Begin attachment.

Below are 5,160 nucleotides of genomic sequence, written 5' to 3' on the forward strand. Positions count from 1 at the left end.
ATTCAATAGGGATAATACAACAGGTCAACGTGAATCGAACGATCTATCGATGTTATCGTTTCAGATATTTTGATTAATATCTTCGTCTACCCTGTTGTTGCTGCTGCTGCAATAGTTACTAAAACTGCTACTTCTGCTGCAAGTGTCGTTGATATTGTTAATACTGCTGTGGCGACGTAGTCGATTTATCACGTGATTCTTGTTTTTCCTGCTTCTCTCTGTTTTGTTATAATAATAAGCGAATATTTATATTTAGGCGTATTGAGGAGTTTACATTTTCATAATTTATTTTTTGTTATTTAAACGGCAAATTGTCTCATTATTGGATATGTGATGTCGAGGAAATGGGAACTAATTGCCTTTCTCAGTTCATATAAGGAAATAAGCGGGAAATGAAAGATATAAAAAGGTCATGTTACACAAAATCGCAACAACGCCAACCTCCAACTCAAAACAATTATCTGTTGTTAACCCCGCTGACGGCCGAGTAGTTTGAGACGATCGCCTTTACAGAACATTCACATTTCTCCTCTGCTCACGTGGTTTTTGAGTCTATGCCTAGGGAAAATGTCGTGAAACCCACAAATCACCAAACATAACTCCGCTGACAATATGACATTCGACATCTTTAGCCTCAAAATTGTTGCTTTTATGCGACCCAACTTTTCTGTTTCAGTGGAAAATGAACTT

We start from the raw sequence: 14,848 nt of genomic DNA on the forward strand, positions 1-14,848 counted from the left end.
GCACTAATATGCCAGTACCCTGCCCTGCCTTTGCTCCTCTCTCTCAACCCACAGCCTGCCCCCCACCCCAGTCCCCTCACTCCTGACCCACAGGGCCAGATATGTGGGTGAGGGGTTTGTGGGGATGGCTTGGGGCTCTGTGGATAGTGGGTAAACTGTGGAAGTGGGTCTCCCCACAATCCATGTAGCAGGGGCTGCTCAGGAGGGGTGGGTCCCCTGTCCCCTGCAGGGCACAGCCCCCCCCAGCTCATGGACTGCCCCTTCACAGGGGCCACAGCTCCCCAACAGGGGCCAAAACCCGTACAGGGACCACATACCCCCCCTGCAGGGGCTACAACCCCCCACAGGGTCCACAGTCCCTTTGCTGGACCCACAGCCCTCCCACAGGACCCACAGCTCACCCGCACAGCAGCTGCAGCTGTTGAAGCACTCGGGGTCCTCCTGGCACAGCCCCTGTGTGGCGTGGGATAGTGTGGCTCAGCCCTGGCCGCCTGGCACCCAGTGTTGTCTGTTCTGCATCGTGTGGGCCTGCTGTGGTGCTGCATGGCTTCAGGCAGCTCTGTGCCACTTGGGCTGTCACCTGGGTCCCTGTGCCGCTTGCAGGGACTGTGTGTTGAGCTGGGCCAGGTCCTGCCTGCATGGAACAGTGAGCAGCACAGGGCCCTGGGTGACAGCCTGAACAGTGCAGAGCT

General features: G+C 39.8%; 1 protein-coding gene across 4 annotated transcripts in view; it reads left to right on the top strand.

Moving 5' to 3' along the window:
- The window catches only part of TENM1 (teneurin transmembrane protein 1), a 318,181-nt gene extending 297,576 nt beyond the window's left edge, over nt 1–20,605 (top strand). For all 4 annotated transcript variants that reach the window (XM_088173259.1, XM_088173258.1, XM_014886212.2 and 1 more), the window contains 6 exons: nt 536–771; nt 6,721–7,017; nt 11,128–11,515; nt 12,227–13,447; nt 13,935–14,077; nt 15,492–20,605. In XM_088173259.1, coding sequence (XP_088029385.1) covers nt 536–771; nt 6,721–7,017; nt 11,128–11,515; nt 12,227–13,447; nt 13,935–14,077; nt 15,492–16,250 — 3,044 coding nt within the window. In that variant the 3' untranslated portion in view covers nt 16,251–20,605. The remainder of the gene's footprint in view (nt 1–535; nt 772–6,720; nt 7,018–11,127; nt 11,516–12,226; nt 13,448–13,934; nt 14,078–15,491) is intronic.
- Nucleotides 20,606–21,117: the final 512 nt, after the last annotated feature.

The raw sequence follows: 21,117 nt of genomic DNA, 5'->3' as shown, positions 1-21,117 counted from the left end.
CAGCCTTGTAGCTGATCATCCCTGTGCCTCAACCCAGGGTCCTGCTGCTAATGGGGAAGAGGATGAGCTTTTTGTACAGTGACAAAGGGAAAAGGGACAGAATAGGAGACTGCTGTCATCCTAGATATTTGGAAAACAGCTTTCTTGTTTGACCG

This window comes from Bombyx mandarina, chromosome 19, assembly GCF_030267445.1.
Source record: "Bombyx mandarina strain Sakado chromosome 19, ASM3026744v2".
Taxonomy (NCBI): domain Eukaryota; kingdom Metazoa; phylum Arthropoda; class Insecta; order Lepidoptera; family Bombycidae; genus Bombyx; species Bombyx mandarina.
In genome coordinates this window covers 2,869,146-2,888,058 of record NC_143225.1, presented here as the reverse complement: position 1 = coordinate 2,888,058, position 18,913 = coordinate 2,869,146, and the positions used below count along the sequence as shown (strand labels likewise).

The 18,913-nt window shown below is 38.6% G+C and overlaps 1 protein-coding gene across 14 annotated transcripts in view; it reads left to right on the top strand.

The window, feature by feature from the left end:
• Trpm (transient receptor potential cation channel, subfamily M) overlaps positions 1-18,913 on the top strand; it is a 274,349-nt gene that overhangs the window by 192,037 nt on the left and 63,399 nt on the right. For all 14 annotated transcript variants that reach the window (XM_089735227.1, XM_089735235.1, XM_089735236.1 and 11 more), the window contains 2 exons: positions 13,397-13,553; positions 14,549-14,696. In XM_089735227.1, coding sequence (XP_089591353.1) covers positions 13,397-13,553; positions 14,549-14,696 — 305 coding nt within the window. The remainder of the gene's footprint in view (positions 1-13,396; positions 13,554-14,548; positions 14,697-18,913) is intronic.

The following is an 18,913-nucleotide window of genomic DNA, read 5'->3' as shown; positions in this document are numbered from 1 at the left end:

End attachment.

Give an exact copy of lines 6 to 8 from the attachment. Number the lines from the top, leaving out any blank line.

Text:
Moving 5' to 3' along the window:
- The window catches only part of TENM1 (teneurin transmembrane protein 1), a 318,181-nt gene extending 297,576 nt beyond the window's left edge, over nt 1–20,605 (top strand). For all 4 annotated transcript variants that reach the window (XM_088173259.1, XM_088173258.1, XM_014886212.2 and 1 more), the window contains 6 exons: nt 536–771; nt 6,721–7,017; nt 11,128–11,515; nt 12,227–13,447; nt 13,935–14,077; nt 15,492–20,605. In XM_088173259.1, coding sequence (XP_088029385.1) covers nt 536–771; nt 6,721–7,017; nt 11,128–11,515; nt 12,227–13,447; nt 13,935–14,077; nt 15,492–16,250 — 3,044 coding nt within the window. In that variant the 3' untranslated portion in view covers nt 16,251–20,605. The remainder of the gene's footprint in view (nt 1–535; nt 772–6,720; nt 7,018–11,127; nt 11,516–12,226; nt 13,448–13,934; nt 14,078–15,491) is intronic.
- Nucleotides 20,606–21,117: the final 512 nt, after the last annotated feature.